Archive for the ‘job description’ Category

What does a Graduate Director of Enrollment Management and Student Services do?  Here is a current job description:

Reporting to the Dean of the College,

  • Oversee and direct enrollment management in the College’s Graduate Programs including:
    • Admission management – coordinate effort to advance and track students from prospect to enrolled student including recruiting, interviewing, corporate outreach, etc.
    • Marketing and communications – coordinate effort to clarify image of academic programs, establish enrollment targets to meet goals, understand the school’s differentiating factors and drive student prospects
    • Enrollment analytics – coordinate effort to collect and analyze data on internal and external factors affecting enrollment, student success (including retention), and the College’s image.
    • Retention – coordinate effort to keep and re-enroll students from one year to the next.
    • IT Management – coordinate use of information technology, including CRM and College’s web site, to maximize enrollment management effectiveness.
  • Oversee and direct student services in the College’s Graduate Programs including:
    • Experiential Learning – co-curricular activities and events that happen outside of the classroom such as leadership initiatives, workshops, student clubs, international travel, career preparation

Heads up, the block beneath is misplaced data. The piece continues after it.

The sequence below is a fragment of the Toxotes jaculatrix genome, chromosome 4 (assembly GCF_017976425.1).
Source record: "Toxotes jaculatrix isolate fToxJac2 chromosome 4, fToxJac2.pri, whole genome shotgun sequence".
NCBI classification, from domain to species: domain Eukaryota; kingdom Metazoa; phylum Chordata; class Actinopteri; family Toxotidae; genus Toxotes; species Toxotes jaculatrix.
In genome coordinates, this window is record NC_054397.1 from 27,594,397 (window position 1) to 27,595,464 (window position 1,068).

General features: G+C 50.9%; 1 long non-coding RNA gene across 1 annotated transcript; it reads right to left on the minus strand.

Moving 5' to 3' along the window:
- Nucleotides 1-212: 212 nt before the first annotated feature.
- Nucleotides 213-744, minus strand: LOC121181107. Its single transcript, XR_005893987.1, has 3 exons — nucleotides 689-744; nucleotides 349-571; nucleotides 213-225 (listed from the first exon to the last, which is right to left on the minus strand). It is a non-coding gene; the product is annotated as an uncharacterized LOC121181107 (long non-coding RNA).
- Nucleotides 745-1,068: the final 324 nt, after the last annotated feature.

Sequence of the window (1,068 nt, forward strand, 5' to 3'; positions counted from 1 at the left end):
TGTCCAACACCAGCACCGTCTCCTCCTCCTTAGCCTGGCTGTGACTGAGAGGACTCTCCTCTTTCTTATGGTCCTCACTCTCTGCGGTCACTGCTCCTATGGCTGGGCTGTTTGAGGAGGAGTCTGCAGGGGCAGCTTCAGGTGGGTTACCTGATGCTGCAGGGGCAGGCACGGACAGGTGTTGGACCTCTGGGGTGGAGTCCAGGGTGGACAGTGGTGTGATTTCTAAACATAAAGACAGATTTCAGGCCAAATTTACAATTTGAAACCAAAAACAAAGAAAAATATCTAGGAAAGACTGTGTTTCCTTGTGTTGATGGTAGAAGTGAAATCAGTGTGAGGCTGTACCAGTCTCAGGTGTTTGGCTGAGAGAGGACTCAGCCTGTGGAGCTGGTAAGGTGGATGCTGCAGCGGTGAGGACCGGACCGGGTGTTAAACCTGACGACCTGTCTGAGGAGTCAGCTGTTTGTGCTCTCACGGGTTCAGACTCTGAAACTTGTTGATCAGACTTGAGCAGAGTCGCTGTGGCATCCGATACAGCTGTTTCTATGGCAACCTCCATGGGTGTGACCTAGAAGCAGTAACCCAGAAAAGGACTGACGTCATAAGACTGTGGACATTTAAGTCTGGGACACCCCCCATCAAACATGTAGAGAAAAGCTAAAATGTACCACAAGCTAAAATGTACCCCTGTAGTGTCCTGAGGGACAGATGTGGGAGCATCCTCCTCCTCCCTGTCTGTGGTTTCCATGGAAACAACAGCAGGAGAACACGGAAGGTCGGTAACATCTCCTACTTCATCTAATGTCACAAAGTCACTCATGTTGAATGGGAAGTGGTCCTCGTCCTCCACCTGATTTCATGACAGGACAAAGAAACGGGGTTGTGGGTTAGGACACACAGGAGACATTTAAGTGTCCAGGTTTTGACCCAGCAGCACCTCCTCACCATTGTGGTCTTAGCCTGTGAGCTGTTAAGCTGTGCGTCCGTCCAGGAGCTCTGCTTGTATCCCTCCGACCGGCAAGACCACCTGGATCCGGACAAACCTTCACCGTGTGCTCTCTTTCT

• Student Advising – coordinate efforta with Associate Dean of Graduate Programs to ensure that students receive high-quality advising services
    • Weekend Residencies for graduate program
    • IT Management – coordinate use of information technology to maximize delivery of student services to graduate students.
  • Coordinate relationships with:
    • University Graduate Admissions
    • University Marketing
    • University Financial Aid Office
    • University Registrar’s Office
    • Center for Career Development

Please note the high level of accountability associated with the position – this is important.   I would encourage anyone interested in this posting to learn more about NAGAP, The Association for Graduate Enrollment Management.  NAGAP is the only professional organization devoted exclusively to the concerns of individuals working in the graduate enrollment management environment.

from the pen of Dr. Percy Trappe


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MBANerdThe following is the job description for the MBA Director at our university.   Enjoy!